Singapore outperforms the majority of advanced economies on measures of incomes per capita, economic growth, creditworthiness and business climate. Singapore is among the select group of Asian economies that have transitioned from low income to high income over the last fifty years. Singapore’s transformation is even more remarkable given its small population and lack of natural resources; but its strategic location, good institutions and focus on creativity have supported strong development.
Singapore’s highly trade exposed economy has traditionally been tightly correlated with global demand. Growth averaged 6.5% p.a from 2000 to 2008 driven by strong global demand and a large influx of foreign workers—which caused the population to rise 34%. But recent growth has struggled to reach the levels seen in the lead up to the global financial crisis.
The IMF expect growth will average 2% over the next five years as recovery in global demand supports electronics manufacturing and financial services. The emergence of a strong pharmaceuticals industry is also reducing Singapore’s reliance on manufacturing and the global business cycle.
Over the medium term, policymakers are focused on promoting higher value added manufacturing and services, while reducing the reliance on foreign workers. Singapore understands it must carve out a niche in higher value added production, especially as traditional low-cost manufacturing centres like China and India progress up the value chain. An aging population and tight labour market also pose risks to the outlook.
Singaporeans have among the highest incomes per capita globally, but this belies a large degree of inequality across the city-state. Policymakers have responded by strengthening the social safety net and implementing fiscal measures to mitigate wage disparities.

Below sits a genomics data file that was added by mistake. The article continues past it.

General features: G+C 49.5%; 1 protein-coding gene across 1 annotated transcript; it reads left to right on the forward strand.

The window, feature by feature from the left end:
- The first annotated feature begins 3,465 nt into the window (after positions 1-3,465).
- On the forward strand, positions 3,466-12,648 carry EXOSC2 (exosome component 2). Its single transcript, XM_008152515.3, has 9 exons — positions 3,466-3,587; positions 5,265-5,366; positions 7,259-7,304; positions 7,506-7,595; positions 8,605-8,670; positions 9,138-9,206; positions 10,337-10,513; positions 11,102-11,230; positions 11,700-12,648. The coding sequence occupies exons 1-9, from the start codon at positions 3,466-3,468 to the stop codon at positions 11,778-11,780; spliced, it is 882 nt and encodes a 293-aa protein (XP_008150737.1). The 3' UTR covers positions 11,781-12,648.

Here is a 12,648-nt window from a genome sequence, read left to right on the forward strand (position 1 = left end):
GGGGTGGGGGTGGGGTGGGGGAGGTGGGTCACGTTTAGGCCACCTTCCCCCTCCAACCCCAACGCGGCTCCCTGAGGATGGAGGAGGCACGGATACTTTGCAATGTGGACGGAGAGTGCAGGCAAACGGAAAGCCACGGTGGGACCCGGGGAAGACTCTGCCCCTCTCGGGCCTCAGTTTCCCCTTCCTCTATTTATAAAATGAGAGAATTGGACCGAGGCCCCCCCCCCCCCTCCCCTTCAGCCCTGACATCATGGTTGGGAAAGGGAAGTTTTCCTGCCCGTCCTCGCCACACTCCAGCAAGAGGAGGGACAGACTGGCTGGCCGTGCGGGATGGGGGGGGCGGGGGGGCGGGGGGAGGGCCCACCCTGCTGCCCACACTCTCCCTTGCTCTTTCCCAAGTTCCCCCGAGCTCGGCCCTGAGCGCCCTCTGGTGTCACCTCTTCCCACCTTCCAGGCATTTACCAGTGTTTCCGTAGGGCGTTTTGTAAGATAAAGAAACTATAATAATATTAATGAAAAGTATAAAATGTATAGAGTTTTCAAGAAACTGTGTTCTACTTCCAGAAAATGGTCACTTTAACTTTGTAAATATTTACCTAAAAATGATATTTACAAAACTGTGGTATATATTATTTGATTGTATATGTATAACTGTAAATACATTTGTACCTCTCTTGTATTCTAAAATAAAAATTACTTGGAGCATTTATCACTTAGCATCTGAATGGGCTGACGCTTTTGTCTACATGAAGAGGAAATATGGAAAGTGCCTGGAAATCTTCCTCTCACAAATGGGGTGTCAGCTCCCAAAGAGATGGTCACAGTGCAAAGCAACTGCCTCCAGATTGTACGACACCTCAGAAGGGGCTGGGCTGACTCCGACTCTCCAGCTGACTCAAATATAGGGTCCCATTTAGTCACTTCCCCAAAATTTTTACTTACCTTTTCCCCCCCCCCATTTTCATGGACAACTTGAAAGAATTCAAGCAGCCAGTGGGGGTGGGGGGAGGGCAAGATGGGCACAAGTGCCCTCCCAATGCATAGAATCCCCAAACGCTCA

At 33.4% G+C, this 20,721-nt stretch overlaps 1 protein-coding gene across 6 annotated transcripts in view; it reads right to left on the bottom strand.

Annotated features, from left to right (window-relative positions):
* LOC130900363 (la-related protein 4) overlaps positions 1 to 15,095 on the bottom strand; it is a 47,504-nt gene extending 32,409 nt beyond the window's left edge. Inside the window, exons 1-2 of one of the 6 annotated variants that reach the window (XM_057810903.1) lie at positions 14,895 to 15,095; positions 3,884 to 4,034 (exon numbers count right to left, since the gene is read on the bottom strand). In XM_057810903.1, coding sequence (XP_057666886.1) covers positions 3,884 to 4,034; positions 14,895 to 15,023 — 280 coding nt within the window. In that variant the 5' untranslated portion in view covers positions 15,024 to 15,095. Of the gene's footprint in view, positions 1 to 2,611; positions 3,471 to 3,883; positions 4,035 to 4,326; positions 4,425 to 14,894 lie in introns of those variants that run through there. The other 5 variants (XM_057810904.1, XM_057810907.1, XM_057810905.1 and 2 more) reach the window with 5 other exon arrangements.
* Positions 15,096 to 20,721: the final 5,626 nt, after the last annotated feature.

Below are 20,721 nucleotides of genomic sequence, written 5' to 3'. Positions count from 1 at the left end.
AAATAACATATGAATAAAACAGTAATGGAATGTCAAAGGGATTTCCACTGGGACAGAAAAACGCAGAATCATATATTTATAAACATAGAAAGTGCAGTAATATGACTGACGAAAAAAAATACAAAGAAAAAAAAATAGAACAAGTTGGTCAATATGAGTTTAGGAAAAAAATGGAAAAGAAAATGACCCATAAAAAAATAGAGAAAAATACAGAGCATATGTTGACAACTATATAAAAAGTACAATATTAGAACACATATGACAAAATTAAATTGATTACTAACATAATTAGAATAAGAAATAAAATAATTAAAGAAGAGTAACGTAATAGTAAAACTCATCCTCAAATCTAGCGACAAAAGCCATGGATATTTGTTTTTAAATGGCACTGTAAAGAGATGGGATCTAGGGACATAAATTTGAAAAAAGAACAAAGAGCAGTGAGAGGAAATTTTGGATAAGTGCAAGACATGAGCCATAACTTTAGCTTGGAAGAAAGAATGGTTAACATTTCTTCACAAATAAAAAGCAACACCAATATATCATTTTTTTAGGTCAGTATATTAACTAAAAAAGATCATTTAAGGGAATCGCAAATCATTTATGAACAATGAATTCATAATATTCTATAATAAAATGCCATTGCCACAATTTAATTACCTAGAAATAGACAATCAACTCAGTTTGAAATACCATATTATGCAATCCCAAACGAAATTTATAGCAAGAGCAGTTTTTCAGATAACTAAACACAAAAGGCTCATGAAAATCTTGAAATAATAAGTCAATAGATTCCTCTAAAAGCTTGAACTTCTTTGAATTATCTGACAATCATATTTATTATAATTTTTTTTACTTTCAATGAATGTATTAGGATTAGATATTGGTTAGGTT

Singapore enjoys an investment credit rating. This suggests a relatively very low likelihood that it will be unable or unwilling to meet its external debt obligations in a systemic sense (though, needless to say, individual debtors can and do default).
Singapore’s business climate is the second best amongst the 190 economies on the World Bank’s ease of doing business gauge—which measures regulation and red tape relevant to a domestic small to mid-sized firm. Singapore’s strong emphasis on free markets and investor friendly policies are behind the impressive ease of doing business scores.
Singapore scores in the top 90% in most areas of governance, but performs poorly on voice and accountability.
Singapore is Australia’s seventh largest trading partner. A free trade agreement was signed in 2003—Australia’s first since the CER with New Zealand in 1983.
Export receipts of goods and services from the city-state were worth US$9.8b in 2015-2016 made up mainly of gold, petroleum, animal oils and fats. Australian imports from Singapore were valued at US$13b consisting mainly of refined petroleum, food and computers.
Australian service exports to Singapore were worth A$4.3b in 2015-2016, made up predominantly of professional, technical and financial services. Singapore is our fifth largest source of foreign visitor arrivals, with numbers up 6% in 2015.
Singaporean students studying in Australia have fallen from 9,000 p.a. in 2012 to just over 8,000 in 2015. Singapore is our 19th largest market for foreign student enrolments.
Singapore's direct investment in Australia was valued at A$98b in 2015, equivalent to 3% of total foreign investment in Australia. Investment has traditionally been concentrated in real estate, but has become more diversified. For example, Singapore Power's investment in the Victorian and South Australian electricity distribution networks in 2004; Singapore Investment Corporation's acquisition of the Mayne Group's portfolio of private hospitals in 2003; and the SingTel acquisition of Optus in 2001. The Singapore Investment Corporation also has stakes in Myer Melbourne and Westfield Parramatta.
Australian investment in Singapore was worth A$67b in 2015 or 3% of Australia’s total investment portfolio. Major businesses invested in Singapore include Australia's major banks; engineering design and construction firms including Lend Lease Asia Holding and Leighton Asia Ltd and logistics groups such as Toll Holdings.
Department of Foreign Affairs